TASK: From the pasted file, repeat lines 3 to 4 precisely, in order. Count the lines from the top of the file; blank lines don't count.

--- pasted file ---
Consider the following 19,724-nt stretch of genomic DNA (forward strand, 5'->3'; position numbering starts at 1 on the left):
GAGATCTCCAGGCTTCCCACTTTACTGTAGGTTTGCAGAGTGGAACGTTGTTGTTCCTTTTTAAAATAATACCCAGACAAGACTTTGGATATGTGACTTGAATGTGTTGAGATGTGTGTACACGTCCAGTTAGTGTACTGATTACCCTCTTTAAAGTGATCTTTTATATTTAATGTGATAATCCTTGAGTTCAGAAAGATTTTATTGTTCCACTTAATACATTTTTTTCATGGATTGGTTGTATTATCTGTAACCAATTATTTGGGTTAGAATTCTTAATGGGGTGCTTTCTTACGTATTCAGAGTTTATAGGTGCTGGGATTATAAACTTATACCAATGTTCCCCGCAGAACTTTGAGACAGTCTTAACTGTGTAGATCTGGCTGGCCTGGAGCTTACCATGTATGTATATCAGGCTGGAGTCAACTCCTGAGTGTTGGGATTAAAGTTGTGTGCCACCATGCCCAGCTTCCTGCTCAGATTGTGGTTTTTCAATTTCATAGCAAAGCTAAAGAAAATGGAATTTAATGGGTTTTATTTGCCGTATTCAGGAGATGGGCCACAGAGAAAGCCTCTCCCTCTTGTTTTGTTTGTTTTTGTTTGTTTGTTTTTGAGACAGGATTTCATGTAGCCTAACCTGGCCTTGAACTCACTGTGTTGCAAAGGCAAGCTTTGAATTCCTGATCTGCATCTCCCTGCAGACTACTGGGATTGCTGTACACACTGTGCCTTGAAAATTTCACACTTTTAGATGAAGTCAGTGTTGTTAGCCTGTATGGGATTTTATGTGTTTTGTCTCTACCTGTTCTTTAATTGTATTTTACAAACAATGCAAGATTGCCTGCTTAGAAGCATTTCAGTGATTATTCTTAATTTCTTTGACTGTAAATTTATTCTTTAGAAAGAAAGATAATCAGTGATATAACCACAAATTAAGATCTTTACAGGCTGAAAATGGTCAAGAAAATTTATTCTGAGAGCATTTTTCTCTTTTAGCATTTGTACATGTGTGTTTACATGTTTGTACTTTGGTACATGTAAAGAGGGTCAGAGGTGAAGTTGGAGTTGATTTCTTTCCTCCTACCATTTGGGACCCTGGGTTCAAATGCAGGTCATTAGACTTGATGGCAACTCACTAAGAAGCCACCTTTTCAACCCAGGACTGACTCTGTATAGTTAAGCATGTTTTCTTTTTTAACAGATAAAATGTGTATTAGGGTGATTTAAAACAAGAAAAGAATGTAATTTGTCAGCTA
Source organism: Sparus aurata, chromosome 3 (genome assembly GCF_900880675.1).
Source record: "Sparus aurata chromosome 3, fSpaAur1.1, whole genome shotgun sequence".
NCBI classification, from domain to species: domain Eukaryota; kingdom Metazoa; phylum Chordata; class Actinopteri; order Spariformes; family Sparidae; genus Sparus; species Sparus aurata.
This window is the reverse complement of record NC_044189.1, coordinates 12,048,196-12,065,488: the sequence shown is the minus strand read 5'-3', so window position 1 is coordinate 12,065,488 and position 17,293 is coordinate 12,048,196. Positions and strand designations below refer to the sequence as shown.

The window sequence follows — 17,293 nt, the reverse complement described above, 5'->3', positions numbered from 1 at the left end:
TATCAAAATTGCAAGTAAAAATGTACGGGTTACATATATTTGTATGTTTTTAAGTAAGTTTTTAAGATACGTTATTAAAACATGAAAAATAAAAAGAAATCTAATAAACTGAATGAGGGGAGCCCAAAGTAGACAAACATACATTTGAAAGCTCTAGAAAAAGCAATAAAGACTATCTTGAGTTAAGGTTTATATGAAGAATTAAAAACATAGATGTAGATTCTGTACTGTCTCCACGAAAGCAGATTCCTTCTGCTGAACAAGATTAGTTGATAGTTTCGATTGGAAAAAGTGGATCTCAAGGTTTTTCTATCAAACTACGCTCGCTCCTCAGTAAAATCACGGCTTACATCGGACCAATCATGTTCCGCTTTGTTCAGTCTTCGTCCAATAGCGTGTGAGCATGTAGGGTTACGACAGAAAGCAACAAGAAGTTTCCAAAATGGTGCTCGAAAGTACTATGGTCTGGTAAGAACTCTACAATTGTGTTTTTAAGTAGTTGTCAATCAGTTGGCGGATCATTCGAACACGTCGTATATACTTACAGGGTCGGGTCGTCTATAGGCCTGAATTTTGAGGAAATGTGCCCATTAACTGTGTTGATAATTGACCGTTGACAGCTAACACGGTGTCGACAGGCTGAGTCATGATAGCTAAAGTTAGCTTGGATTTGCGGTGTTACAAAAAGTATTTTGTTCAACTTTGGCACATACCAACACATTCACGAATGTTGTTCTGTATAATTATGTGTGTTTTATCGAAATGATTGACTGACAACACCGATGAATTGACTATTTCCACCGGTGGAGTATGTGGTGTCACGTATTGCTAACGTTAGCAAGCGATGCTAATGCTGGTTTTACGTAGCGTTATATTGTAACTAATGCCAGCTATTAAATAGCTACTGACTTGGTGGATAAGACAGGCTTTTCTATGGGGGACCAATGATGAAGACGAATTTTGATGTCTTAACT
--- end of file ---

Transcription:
Source organism: Sparus aurata, chromosome 3 (genome assembly GCF_900880675.1).
Source record: "Sparus aurata chromosome 3, fSpaAur1.1, whole genome shotgun sequence".